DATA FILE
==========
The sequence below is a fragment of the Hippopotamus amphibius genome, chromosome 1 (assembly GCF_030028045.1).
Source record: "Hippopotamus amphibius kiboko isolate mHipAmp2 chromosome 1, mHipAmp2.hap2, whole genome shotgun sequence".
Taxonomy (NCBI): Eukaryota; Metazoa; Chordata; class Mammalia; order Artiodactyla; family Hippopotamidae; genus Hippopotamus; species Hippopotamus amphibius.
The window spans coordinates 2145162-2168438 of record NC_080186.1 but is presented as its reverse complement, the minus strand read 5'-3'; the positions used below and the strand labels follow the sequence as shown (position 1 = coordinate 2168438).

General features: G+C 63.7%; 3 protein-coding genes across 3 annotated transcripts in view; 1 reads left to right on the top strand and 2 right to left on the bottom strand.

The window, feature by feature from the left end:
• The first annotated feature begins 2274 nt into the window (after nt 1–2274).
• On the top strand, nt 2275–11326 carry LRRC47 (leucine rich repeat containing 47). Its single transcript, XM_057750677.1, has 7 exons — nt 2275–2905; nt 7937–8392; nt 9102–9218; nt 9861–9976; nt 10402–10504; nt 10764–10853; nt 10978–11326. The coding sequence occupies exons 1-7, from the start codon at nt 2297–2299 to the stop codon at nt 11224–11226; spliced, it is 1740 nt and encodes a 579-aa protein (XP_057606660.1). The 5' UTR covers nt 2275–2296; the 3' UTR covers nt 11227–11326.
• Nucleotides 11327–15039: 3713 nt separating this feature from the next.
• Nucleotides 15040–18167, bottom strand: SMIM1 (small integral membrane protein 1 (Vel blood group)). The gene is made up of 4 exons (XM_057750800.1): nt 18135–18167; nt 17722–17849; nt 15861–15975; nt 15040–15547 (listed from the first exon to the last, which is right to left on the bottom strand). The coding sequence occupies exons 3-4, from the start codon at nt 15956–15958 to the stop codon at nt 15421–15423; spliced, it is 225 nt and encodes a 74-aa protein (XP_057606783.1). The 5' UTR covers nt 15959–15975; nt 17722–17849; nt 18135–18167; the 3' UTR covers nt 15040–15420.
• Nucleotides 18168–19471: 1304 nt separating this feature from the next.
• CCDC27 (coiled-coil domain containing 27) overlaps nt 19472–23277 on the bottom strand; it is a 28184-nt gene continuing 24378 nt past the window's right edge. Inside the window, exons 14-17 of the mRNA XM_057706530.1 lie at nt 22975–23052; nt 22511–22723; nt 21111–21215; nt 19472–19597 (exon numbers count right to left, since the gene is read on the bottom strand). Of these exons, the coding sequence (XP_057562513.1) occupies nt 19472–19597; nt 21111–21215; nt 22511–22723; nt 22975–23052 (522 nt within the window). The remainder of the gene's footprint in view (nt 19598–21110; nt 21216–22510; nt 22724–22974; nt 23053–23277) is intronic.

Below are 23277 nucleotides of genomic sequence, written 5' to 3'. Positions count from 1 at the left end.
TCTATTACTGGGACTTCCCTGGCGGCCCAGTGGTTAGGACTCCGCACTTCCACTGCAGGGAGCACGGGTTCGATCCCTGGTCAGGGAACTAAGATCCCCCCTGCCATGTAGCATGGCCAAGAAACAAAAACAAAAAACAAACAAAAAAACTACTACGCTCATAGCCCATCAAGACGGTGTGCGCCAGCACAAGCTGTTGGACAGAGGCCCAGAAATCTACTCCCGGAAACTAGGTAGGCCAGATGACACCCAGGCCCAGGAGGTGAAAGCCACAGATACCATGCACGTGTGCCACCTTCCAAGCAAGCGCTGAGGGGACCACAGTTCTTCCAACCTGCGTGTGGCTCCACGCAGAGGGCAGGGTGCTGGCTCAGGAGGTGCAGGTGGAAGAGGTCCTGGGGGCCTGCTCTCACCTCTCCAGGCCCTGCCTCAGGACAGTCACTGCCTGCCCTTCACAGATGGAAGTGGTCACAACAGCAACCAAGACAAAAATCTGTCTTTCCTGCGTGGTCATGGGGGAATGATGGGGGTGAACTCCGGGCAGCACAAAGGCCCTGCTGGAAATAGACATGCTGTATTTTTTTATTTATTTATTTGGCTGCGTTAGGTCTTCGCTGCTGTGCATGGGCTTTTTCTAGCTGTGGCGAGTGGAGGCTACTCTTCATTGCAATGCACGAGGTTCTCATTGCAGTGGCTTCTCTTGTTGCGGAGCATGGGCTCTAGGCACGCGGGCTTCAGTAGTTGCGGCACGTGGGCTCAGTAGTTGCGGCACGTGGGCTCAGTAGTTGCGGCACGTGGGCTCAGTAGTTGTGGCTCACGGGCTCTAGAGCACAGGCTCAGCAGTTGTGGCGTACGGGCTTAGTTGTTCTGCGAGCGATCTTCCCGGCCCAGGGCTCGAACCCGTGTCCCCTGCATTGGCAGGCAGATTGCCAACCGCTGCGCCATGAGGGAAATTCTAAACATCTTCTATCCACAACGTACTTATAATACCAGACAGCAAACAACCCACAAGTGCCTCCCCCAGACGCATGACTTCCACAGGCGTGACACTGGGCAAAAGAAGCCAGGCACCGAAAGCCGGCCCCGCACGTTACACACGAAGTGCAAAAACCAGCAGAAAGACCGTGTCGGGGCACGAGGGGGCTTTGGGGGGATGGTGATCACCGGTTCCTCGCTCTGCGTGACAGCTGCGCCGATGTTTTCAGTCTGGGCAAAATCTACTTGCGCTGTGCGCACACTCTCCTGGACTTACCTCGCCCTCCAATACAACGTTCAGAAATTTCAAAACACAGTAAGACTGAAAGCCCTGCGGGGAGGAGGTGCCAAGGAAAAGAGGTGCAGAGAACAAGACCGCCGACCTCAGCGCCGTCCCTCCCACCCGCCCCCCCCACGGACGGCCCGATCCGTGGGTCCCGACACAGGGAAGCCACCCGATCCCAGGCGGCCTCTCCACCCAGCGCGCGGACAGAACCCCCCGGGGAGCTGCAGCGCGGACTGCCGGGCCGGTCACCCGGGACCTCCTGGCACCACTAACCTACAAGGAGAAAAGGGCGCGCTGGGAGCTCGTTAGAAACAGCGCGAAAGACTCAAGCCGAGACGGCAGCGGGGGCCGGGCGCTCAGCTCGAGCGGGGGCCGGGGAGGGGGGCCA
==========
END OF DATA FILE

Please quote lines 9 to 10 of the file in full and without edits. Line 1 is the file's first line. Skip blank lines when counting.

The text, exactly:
• Nucleotides 11327–15039: 3713 nt separating this feature from the next.
• Nucleotides 15040–18167, bottom strand: SMIM1 (small integral membrane protein 1 (Vel blood group)). The gene is made up of 4 exons (XM_057750800.1): nt 18135–18167; nt 17722–17849; nt 15861–15975; nt 15040–15547 (listed from the first exon to the last, which is right to left on the bottom strand). The coding sequence occupies exons 3-4, from the start codon at nt 15956–15958 to the stop codon at nt 15421–15423; spliced, it is 225 nt and encodes a 74-aa protein (XP_057606783.1). The 5' UTR covers nt 15959–15975; nt 17722–17849; nt 18135–18167; the 3' UTR covers nt 15040–15420.